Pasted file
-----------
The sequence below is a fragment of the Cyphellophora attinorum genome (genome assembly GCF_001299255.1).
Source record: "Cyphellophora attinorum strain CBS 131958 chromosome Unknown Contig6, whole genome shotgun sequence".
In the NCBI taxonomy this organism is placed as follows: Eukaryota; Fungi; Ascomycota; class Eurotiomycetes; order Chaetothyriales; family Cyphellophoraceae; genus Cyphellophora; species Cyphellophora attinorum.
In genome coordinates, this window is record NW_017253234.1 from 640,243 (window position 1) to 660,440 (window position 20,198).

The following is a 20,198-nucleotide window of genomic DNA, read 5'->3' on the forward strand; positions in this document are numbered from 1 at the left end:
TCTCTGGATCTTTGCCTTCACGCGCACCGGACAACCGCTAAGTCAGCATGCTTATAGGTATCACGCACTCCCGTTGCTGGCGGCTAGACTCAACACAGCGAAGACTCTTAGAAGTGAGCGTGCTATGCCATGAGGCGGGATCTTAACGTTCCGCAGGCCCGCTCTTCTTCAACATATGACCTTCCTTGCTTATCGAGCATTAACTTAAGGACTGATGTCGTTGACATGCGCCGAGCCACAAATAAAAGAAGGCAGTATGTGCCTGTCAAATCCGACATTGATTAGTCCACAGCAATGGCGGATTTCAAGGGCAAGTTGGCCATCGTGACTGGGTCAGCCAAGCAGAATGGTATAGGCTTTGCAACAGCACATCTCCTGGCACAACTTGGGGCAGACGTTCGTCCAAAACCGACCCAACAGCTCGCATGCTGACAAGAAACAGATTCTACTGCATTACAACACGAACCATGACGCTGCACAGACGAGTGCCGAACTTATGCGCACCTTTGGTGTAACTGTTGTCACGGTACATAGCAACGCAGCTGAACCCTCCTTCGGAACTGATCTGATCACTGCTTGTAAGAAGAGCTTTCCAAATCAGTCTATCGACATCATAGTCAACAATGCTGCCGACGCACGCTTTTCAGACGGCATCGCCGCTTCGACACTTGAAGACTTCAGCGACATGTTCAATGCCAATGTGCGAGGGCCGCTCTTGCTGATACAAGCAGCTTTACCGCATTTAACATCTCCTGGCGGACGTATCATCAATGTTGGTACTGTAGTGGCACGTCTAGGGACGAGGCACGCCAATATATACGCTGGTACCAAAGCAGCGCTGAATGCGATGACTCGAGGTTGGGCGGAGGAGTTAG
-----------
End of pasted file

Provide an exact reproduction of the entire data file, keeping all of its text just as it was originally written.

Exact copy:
The sequence below is a fragment of the Cyphellophora attinorum genome (genome assembly GCF_001299255.1).
Source record: "Cyphellophora attinorum strain CBS 131958 chromosome Unknown Contig6, whole genome shotgun sequence".
In the NCBI taxonomy this organism is placed as follows: Eukaryota; Fungi; Ascomycota; class Eurotiomycetes; order Chaetothyriales; family Cyphellophoraceae; genus Cyphellophora; species Cyphellophora attinorum.
In genome coordinates, this window is record NW_017253234.1 from 640,243 (window position 1) to 660,440 (window position 20,198).

The following is a 20,198-nucleotide window of genomic DNA, read 5'->3' on the forward strand; positions in this document are numbered from 1 at the left end:
TCTCTGGATCTTTGCCTTCACGCGCACCGGACAACCGCTAAGTCAGCATGCTTATAGGTATCACGCACTCCCGTTGCTGGCGGCTAGACTCAACACAGCGAAGACTCTTAGAAGTGAGCGTGCTATGCCATGAGGCGGGATCTTAACGTTCCGCAGGCCCGCTCTTCTTCAACATATGACCTTCCTTGCTTATCGAGCATTAACTTAAGGACTGATGTCGTTGACATGCGCCGAGCCACAAATAAAAGAAGGCAGTATGTGCCTGTCAAATCCGACATTGATTAGTCCACAGCAATGGCGGATTTCAAGGGCAAGTTGGCCATCGTGACTGGGTCAGCCAAGCAGAATGGTATAGGCTTTGCAACAGCACATCTCCTGGCACAACTTGGGGCAGACGTTCGTCCAAAACCGACCCAACAGCTCGCATGCTGACAAGAAACAGATTCTACTGCATTACAACACGAACCATGACGCTGCACAGACGAGTGCCGAACTTATGCGCACCTTTGGTGTAACTGTTGTCACGGTACATAGCAACGCAGCTGAACCCTCCTTCGGAACTGATCTGATCACTGCTTGTAAGAAGAGCTTTCCAAATCAGTCTATCGACATCATAGTCAACAATGCTGCCGACGCACGCTTTTCAGACGGCATCGCCGCTTCGACACTTGAAGACTTCAGCGACATGTTCAATGCCAATGTGCGAGGGCCGCTCTTGCTGATACAAGCAGCTTTACCGCATTTAACATCTCCTGGCGGACGTATCATCAATGTTGGTACTGTAGTGGCACGTCTAGGGACGAGGCACGCCAATATATACGCTGGTACCAAAGCAGCGCTGAATGCGATGACTCGAGGTTGGGCGGAGGAGTTAG